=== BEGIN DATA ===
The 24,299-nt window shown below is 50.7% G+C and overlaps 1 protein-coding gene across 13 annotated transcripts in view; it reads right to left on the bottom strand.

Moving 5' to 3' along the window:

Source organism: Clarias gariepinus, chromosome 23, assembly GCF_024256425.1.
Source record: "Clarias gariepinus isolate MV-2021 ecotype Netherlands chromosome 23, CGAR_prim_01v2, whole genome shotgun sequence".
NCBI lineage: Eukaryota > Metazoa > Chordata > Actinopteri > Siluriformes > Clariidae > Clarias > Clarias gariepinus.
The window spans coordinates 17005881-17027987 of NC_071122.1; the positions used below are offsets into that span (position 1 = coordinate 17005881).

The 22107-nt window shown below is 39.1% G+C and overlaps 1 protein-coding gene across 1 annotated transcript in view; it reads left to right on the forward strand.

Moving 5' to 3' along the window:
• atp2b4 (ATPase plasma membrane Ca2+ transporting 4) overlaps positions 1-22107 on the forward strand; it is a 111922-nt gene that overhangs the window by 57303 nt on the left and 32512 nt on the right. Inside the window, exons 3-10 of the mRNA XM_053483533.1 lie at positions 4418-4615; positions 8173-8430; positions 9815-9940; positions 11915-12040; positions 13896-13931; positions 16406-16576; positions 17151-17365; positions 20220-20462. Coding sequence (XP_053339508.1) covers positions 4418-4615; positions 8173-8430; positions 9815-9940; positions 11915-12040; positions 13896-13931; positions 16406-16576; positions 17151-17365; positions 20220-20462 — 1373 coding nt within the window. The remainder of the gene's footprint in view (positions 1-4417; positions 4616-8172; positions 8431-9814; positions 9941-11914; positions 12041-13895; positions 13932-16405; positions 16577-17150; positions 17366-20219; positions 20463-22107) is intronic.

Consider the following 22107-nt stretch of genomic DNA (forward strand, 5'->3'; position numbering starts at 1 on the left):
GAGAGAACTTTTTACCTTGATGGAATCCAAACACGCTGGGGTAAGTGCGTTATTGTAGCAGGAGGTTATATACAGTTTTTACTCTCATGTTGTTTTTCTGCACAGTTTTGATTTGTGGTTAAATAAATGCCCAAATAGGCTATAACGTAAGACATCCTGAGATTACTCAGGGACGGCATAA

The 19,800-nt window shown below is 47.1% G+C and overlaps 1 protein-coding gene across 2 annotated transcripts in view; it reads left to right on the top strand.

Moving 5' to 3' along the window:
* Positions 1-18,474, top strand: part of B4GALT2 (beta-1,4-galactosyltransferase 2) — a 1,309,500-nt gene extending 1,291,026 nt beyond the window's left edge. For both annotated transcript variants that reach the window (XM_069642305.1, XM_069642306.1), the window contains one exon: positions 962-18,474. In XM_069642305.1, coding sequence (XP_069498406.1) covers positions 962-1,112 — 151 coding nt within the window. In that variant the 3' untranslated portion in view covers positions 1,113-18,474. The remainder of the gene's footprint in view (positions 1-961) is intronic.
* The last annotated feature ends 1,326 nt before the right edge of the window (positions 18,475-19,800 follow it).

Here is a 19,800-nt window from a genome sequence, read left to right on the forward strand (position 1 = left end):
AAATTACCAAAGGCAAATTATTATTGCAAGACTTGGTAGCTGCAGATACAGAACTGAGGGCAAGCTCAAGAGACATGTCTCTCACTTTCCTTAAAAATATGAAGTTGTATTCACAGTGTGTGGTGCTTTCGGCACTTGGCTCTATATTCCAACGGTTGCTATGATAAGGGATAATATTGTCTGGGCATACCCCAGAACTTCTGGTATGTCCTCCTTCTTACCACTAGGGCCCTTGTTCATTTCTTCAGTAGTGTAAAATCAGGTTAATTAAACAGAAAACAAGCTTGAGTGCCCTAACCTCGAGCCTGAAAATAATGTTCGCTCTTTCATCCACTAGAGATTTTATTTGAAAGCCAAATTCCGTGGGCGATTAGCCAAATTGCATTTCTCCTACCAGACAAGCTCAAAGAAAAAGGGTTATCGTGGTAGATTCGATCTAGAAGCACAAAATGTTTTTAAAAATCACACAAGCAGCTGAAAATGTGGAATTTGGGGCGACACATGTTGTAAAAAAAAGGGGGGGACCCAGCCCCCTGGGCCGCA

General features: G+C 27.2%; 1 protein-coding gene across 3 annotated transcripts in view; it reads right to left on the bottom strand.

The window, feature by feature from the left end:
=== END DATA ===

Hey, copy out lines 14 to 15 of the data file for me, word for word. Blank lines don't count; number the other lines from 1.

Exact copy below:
* Positions 1-18,474, top strand: part of B4GALT2 (beta-1,4-galactosyltransferase 2) — a 1,309,500-nt gene extending 1,291,026 nt beyond the window's left edge. For both annotated transcript variants that reach the window (XM_069642305.1, XM_069642306.1), the window contains one exon: positions 962-18,474. In XM_069642305.1, coding sequence (XP_069498406.1) covers positions 962-1,112 — 151 coding nt within the window. In that variant the 3' untranslated portion in view covers positions 1,113-18,474. The remainder of the gene's footprint in view (positions 1-961) is intronic.
* The last annotated feature ends 1,326 nt before the right edge of the window (positions 18,475-19,800 follow it).